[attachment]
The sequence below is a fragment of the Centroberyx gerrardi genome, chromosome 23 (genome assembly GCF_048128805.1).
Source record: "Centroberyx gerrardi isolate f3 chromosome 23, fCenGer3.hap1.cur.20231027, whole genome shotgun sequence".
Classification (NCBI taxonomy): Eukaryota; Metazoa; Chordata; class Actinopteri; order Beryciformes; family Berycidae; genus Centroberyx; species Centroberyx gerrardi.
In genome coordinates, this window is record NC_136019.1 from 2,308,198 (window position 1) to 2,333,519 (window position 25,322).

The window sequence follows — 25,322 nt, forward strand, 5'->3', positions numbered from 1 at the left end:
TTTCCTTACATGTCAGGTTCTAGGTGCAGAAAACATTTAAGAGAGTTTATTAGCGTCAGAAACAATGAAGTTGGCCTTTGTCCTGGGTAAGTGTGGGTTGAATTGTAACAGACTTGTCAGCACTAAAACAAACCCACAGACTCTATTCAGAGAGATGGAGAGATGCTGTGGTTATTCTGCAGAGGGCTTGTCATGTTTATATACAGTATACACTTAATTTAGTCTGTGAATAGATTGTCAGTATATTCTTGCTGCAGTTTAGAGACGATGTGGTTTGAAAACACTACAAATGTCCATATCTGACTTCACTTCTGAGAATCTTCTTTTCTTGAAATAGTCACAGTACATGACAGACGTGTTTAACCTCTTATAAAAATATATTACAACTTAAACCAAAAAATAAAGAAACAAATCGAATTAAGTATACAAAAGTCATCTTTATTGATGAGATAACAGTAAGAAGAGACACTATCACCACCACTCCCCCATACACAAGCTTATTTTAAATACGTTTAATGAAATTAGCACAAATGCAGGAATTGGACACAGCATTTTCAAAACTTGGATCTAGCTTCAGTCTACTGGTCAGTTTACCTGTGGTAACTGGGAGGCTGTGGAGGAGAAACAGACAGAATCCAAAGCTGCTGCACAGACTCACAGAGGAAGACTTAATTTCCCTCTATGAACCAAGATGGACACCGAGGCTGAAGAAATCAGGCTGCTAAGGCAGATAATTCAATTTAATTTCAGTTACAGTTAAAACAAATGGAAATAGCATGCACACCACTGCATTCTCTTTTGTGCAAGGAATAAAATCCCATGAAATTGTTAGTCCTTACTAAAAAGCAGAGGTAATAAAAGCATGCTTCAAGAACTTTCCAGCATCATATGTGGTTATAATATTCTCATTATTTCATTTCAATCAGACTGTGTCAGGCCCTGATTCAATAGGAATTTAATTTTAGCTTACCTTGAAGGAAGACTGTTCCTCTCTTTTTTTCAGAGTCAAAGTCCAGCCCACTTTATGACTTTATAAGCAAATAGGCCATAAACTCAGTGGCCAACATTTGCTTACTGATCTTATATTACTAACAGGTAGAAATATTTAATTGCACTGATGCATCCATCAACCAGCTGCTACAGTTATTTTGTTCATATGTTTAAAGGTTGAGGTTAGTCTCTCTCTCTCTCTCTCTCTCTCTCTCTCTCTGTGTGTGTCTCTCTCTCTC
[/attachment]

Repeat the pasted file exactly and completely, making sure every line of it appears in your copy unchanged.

The sequence below is a fragment of the Centroberyx gerrardi genome, chromosome 23 (genome assembly GCF_048128805.1).
Source record: "Centroberyx gerrardi isolate f3 chromosome 23, fCenGer3.hap1.cur.20231027, whole genome shotgun sequence".
Classification (NCBI taxonomy): Eukaryota; Metazoa; Chordata; class Actinopteri; order Beryciformes; family Berycidae; genus Centroberyx; species Centroberyx gerrardi.
In genome coordinates, this window is record NC_136019.1 from 2,308,198 (window position 1) to 2,333,519 (window position 25,322).

The window sequence follows — 25,322 nt, forward strand, 5'->3', positions numbered from 1 at the left end:
TTTCCTTACATGTCAGGTTCTAGGTGCAGAAAACATTTAAGAGAGTTTATTAGCGTCAGAAACAATGAAGTTGGCCTTTGTCCTGGGTAAGTGTGGGTTGAATTGTAACAGACTTGTCAGCACTAAAACAAACCCACAGACTCTATTCAGAGAGATGGAGAGATGCTGTGGTTATTCTGCAGAGGGCTTGTCATGTTTATATACAGTATACACTTAATTTAGTCTGTGAATAGATTGTCAGTATATTCTTGCTGCAGTTTAGAGACGATGTGGTTTGAAAACACTACAAATGTCCATATCTGACTTCACTTCTGAGAATCTTCTTTTCTTGAAATAGTCACAGTACATGACAGACGTGTTTAACCTCTTATAAAAATATATTACAACTTAAACCAAAAAATAAAGAAACAAATCGAATTAAGTATACAAAAGTCATCTTTATTGATGAGATAACAGTAAGAAGAGACACTATCACCACCACTCCCCCATACACAAGCTTATTTTAAATACGTTTAATGAAATTAGCACAAATGCAGGAATTGGACACAGCATTTTCAAAACTTGGATCTAGCTTCAGTCTACTGGTCAGTTTACCTGTGGTAACTGGGAGGCTGTGGAGGAGAAACAGACAGAATCCAAAGCTGCTGCACAGACTCACAGAGGAAGACTTAATTTCCCTCTATGAACCAAGATGGACACCGAGGCTGAAGAAATCAGGCTGCTAAGGCAGATAATTCAATTTAATTTCAGTTACAGTTAAAACAAATGGAAATAGCATGCACACCACTGCATTCTCTTTTGTGCAAGGAATAAAATCCCATGAAATTGTTAGTCCTTACTAAAAAGCAGAGGTAATAAAAGCATGCTTCAAGAACTTTCCAGCATCATATGTGGTTATAATATTCTCATTATTTCATTTCAATCAGACTGTGTCAGGCCCTGATTCAATAGGAATTTAATTTTAGCTTACCTTGAAGGAAGACTGTTCCTCTCTTTTTTTCAGAGTCAAAGTCCAGCCCACTTTATGACTTTATAAGCAAATAGGCCATAAACTCAGTGGCCAACATTTGCTTACTGATCTTATATTACTAACAGGTAGAAATATTTAATTGCACTGATGCATCCATCAACCAGCTGCTACAGTTATTTTGTTCATATGTTTAAAGGTTGAGGTTAGTCTCTCTCTCTCTCTCTCTCTCTCTCTCTCTCTGTGTGTGTCTCTCTCTCTC